One of the great things about the English language is the way that it changes and evolves over time. Language is fluid and is informed by how people from a diverse range of social classes, geographical areas, age groups and cultures use words.
Because of the ever-changing nature of the English language, the Oxford English Dictionary regularly gets updated with new entries. We thought it would be fun – seeing as you’re all learning the English language – to take a look at some of the most recent additions!
Despite first being recorded in a Jimi Hendrix song back in 1967, freak flag has only just made its way into the Oxford English Dictionary. The term refers to embracing your unique or quirky personality traits and exhibiting them proudly and defiantly i.e. “let your freak flag fly.”
This new addition to the dictionary has its origins in Scotland – specifically the Shetland Islands – and is a fun, slang term for whisky. Like a lot of regional slang, the word has gone through many spelling variations and has its roots in a few different other Scottish words. Most notably, skreigh which means ‘to shriek or screech’ – something a whisky drinker might do due to the harshness of the alcohol.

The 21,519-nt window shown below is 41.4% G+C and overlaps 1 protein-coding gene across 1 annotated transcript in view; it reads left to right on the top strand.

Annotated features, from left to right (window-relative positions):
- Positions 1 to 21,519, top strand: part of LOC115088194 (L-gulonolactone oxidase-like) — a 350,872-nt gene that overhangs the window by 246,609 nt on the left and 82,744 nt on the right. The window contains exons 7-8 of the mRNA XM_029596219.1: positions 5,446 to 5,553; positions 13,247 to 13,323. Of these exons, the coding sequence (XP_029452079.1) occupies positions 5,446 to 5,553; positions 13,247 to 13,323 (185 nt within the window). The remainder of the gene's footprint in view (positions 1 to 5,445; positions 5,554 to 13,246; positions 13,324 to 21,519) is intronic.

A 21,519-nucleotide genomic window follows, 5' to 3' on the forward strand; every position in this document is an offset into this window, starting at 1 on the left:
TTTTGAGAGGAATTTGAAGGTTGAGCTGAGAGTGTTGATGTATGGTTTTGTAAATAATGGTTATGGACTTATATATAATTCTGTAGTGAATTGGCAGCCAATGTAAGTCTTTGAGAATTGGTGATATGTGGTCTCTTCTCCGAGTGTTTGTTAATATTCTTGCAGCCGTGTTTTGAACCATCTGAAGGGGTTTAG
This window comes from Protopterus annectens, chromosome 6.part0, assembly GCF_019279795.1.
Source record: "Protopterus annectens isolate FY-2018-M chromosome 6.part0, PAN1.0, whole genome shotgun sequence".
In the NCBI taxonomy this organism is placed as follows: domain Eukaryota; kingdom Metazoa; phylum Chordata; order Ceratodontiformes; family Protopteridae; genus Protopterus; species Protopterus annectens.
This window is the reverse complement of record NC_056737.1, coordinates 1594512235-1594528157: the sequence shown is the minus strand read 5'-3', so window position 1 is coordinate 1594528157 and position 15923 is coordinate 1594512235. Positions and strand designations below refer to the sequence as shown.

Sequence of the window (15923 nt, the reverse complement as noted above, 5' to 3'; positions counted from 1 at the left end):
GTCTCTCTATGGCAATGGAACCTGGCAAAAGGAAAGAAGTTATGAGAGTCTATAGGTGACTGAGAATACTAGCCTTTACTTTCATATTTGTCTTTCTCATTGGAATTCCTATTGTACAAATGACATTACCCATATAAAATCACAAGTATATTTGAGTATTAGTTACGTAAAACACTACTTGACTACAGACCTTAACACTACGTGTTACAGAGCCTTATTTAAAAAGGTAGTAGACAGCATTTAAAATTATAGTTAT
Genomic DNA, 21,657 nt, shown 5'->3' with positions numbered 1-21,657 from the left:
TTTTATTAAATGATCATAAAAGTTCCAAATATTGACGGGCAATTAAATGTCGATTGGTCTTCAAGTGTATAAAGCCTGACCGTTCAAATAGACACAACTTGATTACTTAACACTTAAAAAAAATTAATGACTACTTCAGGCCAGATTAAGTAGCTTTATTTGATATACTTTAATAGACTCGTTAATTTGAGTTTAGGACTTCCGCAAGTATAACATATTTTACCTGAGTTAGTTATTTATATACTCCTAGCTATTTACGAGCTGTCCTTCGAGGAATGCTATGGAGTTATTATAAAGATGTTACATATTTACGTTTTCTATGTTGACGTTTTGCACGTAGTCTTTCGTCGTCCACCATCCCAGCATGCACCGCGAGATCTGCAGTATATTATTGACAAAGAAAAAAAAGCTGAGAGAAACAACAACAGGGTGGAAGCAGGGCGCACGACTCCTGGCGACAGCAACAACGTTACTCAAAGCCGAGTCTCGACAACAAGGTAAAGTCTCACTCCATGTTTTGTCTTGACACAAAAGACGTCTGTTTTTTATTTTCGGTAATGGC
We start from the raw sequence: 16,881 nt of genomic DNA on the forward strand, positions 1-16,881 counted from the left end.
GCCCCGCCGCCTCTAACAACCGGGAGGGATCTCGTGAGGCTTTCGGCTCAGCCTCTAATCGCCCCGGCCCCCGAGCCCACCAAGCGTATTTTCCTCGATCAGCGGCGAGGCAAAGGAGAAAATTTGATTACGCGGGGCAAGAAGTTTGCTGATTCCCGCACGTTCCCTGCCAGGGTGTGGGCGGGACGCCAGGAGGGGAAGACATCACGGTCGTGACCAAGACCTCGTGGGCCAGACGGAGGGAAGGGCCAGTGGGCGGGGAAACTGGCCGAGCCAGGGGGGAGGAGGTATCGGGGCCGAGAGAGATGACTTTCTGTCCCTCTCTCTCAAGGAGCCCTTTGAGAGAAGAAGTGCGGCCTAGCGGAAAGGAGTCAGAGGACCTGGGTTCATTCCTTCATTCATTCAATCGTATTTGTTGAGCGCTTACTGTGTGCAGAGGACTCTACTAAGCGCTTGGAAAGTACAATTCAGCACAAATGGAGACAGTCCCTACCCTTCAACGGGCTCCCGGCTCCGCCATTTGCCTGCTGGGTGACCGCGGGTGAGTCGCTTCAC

When a brand name loses its unique identity through generic use, it is known as genericide. For example Hoover is a specific brand name but through common usage, the word hoover has become a generic name to refer to vacuum cleaners as a whole. Whilst it can be seen as a positive thing as the word gains popularity but it can be hard for brands in terms of trademarking.
This word is a relatively new term. Hate-watching refers to watching a TV show that you hate but continue to watch because you are intrigued to know how it turns out or have high ambitions for it.
What do you think of the new additions? We have to admit, they probably won’t be taught in our English Language School but it’s fun to keep up to date with the latest entries.